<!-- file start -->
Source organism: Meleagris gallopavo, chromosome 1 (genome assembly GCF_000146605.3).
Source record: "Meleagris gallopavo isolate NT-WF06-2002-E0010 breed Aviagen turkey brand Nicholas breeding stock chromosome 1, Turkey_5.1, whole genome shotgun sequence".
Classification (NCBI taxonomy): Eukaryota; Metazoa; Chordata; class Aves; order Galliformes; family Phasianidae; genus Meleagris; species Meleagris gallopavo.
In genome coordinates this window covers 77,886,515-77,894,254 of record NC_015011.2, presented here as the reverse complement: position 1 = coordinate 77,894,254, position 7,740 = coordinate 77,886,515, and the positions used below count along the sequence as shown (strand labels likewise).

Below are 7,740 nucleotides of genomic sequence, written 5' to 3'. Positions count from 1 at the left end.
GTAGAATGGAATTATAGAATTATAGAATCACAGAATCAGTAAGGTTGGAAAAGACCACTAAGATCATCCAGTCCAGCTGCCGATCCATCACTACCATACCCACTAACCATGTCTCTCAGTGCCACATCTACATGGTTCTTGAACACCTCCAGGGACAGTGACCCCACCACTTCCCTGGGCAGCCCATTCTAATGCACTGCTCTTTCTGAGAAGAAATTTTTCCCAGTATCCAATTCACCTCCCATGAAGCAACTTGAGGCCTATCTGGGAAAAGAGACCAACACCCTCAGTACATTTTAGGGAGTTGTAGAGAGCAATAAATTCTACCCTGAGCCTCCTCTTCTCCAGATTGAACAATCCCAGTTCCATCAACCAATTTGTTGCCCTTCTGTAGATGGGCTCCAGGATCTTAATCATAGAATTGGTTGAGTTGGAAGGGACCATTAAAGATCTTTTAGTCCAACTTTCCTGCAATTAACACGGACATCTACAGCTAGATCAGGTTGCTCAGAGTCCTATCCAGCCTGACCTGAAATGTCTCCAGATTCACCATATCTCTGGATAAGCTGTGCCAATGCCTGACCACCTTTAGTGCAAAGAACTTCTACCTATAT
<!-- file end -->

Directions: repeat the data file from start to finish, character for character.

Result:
Source organism: Meleagris gallopavo, chromosome 1 (genome assembly GCF_000146605.3).
Source record: "Meleagris gallopavo isolate NT-WF06-2002-E0010 breed Aviagen turkey brand Nicholas breeding stock chromosome 1, Turkey_5.1, whole genome shotgun sequence".
Classification (NCBI taxonomy): Eukaryota; Metazoa; Chordata; class Aves; order Galliformes; family Phasianidae; genus Meleagris; species Meleagris gallopavo.
In genome coordinates this window covers 77,886,515-77,894,254 of record NC_015011.2, presented here as the reverse complement: position 1 = coordinate 77,894,254, position 7,740 = coordinate 77,886,515, and the positions used below count along the sequence as shown (strand labels likewise).

Below are 7,740 nucleotides of genomic sequence, written 5' to 3'. Positions count from 1 at the left end.
GTAGAATGGAATTATAGAATTATAGAATCACAGAATCAGTAAGGTTGGAAAAGACCACTAAGATCATCCAGTCCAGCTGCCGATCCATCACTACCATACCCACTAACCATGTCTCTCAGTGCCACATCTACATGGTTCTTGAACACCTCCAGGGACAGTGACCCCACCACTTCCCTGGGCAGCCCATTCTAATGCACTGCTCTTTCTGAGAAGAAATTTTTCCCAGTATCCAATTCACCTCCCATGAAGCAACTTGAGGCCTATCTGGGAAAAGAGACCAACACCCTCAGTACATTTTAGGGAGTTGTAGAGAGCAATAAATTCTACCCTGAGCCTCCTCTTCTCCAGATTGAACAATCCCAGTTCCATCAACCAATTTGTTGCCCTTCTGTAGATGGGCTCCAGGATCTTAATCATAGAATTGGTTGAGTTGGAAGGGACCATTAAAGATCTTTTAGTCCAACTTTCCTGCAATTAACACGGACATCTACAGCTAGATCAGGTTGCTCAGAGTCCTATCCAGCCTGACCTGAAATGTCTCCAGATTCACCATATCTCTGGATAAGCTGTGCCAATGCCTGACCACCTTTAGTGCAAAGAACTTCTACCTATAT